Determination of exercise training heart rate in patients on beta-blockers after myocardial infarction.
ABSTRACT In patients with coronary artery disease, the target intensity-level of exercise training is usually based on a training heart rate that aims to be close to the upper level of metabolic aerobic exercise.
We intended to evaluate whether a training heart rate calculated with the Karvonen formula after a conventional exercise test is comparable with the heart rate at the anaerobic threshold in patients after myocardial infarction treated with beta-blockers and if not to propose a new formula.
In this multicenter prospective study, 115 consecutive beta-blocked patients recovering from myocardial infarction performed a cardiopulmonary exercise test to determine the anaerobic threshold. The training heart rate determined by the Karvonen formula was compared with the heart rate at the anaerobic threshold in a derivation sample (n=58) and a validation sample (n=57) of patients. The Karvonen training heart rate was significantly lower than the heart rate at the anaerobic threshold (91+/-5 versus 102+/-17 bpm, P<0.0001) in the first sample of patients and this difference was clinically relevant in 40% of patients. Thus, a 'modified Karvonen training heart rate', equal to 0.8xx(maximum heart rate-resting heart rate)+resting heart rate, was calculated by linear regression in the derivation sample and prospectively assessed in the validation sample. The modified Karvonen training heart rate was closer to the heart rate at the anaerobic threshold than the Karvonen training heart rate, and the difference between the modified Karvonen training heart rate and the heart rate at the anaerobic threshold was clinically relevant in only 5% of patients.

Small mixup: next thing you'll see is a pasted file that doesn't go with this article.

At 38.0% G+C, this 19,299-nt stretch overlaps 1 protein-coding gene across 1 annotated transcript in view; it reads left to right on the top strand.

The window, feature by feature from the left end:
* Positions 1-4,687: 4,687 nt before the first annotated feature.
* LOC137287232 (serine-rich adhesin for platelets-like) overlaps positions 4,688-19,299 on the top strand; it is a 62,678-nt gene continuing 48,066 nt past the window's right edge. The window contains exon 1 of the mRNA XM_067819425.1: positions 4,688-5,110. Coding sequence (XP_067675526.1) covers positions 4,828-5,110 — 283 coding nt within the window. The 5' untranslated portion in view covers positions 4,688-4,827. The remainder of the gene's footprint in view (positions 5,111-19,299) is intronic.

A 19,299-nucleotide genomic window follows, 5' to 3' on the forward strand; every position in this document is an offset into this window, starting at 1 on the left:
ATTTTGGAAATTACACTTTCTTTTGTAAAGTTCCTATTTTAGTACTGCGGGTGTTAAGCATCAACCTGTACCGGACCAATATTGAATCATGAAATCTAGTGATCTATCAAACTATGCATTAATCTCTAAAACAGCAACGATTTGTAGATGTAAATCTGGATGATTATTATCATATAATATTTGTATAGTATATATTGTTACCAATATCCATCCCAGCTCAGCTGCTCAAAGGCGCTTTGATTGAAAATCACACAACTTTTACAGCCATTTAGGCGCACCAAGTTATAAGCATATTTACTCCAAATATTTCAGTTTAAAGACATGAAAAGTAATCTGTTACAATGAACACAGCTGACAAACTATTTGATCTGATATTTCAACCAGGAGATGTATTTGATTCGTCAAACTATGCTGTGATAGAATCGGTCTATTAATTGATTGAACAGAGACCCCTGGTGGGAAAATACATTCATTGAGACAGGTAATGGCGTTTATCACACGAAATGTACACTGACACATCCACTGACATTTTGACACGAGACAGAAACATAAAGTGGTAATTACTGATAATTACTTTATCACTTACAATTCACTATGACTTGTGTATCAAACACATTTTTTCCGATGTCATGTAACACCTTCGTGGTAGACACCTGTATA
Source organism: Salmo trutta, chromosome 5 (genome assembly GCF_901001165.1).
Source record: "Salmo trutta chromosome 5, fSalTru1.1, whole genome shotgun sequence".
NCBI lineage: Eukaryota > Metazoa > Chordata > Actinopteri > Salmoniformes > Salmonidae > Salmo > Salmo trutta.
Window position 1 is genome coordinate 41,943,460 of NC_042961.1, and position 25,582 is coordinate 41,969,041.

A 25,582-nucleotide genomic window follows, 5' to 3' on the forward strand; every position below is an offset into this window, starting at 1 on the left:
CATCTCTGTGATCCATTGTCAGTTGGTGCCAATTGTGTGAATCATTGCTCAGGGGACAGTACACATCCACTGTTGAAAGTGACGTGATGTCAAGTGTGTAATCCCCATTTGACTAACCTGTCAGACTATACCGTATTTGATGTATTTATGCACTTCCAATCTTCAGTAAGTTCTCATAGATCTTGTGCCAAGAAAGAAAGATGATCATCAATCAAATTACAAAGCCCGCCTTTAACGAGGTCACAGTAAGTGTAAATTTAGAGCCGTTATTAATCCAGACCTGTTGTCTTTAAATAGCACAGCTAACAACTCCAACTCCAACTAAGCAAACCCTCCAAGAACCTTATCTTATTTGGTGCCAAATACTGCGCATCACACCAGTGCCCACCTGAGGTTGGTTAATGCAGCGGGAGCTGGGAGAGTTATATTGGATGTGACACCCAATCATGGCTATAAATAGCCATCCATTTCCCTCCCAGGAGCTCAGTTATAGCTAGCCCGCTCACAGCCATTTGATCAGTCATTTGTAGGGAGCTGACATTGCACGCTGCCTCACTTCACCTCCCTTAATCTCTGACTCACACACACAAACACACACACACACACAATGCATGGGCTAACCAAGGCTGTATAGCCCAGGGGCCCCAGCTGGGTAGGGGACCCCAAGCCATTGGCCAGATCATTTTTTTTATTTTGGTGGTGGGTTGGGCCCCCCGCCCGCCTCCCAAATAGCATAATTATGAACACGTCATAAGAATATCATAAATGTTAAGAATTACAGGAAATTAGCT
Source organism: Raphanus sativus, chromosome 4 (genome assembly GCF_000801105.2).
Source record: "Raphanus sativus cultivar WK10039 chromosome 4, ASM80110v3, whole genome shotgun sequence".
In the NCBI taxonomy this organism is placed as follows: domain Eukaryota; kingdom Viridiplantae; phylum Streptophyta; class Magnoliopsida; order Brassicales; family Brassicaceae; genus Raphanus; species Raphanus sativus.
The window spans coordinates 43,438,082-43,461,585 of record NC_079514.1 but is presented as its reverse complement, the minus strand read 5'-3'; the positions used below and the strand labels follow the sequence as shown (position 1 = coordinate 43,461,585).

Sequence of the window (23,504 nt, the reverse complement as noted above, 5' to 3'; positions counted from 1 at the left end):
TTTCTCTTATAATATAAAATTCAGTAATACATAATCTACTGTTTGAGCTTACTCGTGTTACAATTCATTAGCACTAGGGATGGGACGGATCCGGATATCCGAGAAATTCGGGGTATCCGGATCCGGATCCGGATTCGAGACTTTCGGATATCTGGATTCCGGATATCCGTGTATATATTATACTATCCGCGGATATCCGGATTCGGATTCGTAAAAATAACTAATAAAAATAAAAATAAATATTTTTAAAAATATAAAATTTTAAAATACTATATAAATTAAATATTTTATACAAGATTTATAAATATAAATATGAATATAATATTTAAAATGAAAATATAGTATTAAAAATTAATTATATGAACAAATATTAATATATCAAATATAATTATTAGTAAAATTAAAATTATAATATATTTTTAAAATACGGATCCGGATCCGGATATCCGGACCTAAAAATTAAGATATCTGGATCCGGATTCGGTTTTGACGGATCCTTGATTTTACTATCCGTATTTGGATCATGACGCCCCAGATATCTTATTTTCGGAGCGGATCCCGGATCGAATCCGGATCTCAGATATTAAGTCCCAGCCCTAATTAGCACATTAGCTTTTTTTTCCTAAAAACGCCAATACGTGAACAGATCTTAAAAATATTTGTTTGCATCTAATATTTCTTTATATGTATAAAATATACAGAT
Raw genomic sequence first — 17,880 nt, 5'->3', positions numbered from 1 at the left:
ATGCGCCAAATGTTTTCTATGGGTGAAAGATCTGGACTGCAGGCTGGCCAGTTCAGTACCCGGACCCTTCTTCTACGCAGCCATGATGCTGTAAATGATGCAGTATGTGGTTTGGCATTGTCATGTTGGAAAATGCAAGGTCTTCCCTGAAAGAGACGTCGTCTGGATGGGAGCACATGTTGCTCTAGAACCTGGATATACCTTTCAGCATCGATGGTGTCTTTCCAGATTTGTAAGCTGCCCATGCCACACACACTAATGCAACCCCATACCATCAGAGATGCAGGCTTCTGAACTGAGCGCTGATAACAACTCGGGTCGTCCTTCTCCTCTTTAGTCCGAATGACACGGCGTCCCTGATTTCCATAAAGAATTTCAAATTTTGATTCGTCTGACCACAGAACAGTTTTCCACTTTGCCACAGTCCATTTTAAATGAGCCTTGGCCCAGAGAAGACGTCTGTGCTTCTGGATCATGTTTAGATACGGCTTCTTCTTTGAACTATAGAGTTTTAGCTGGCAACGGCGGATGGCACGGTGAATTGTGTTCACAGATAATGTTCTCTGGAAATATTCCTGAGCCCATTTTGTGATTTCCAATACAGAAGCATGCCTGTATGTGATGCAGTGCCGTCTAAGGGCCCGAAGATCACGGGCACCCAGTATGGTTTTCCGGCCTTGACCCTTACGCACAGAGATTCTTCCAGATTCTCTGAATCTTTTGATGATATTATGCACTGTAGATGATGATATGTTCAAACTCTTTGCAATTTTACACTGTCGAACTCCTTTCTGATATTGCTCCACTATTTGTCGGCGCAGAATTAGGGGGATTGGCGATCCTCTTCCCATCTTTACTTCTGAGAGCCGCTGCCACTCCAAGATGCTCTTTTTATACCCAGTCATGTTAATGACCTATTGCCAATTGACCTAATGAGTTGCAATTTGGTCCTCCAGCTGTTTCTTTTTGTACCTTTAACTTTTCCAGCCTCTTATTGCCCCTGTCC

The Karvonen formula underestimates the heart rate at the anaerobic threshold in beta-blocked patients, which may lead to undertraining of patients with coronary artery disease; we propose another formula more adapted to these patients.
Article: Importance of characteristics and modalities of physical activity and exercise in the management of cardiovascular health in individuals with cardiovascular risk factors: recommendations from the EACPR (Part II).[show abstract] [hide abstract]
ABSTRACT: In a previous paper, as the first of a series of three on the importance of characteristics and modalities of physical activity (PA) and exercise in the management of cardiovascular health within the general population, we concluded that, in the population at large, PA and aerobic exercise capacity clearly are inversely associated with increased cardiovascular disease risk and all-cause and cardiovascular mortality and that a dose-response curve on cardiovascular outcome has been demonstrated in most studies. More and more evidence is accumulated that engaging in regular PA and exercise interventions are essential components for reducing the severity of cardiovascular risk factors, such as obesity and abdominal fat, high BP, metabolic risk factors, and systemic inflammation. However, it is less clear whether and which type of PA and exercise intervention (aerobic exercise, dynamic resistive exercise, or both) or characteristic of exercise (frequency, intensity, time or duration, and volume) would yield more benefit for each separate risk factor. The present paper, therefore, will review and make recommendations for PA and exercise training in the management of cardiovascular health in individuals with cardiovascular risk factors. The guidance offered in this series of papers is aimed at medical doctors, health practitioners, kinesiologists, physiotherapists and exercise physiologists, politicians, public health policy makers, and individual members of the public. Based on previous and the current literature overviews, recommendations from the European Association on Cardiovascular Prevention and Rehabilitation are formulated regarding type, volume, and intensity of PA and regarding appropriate risk evaluation during exercise in individuals with cardiovascular risk factors.European journal of preventive cardiology. 05/2012;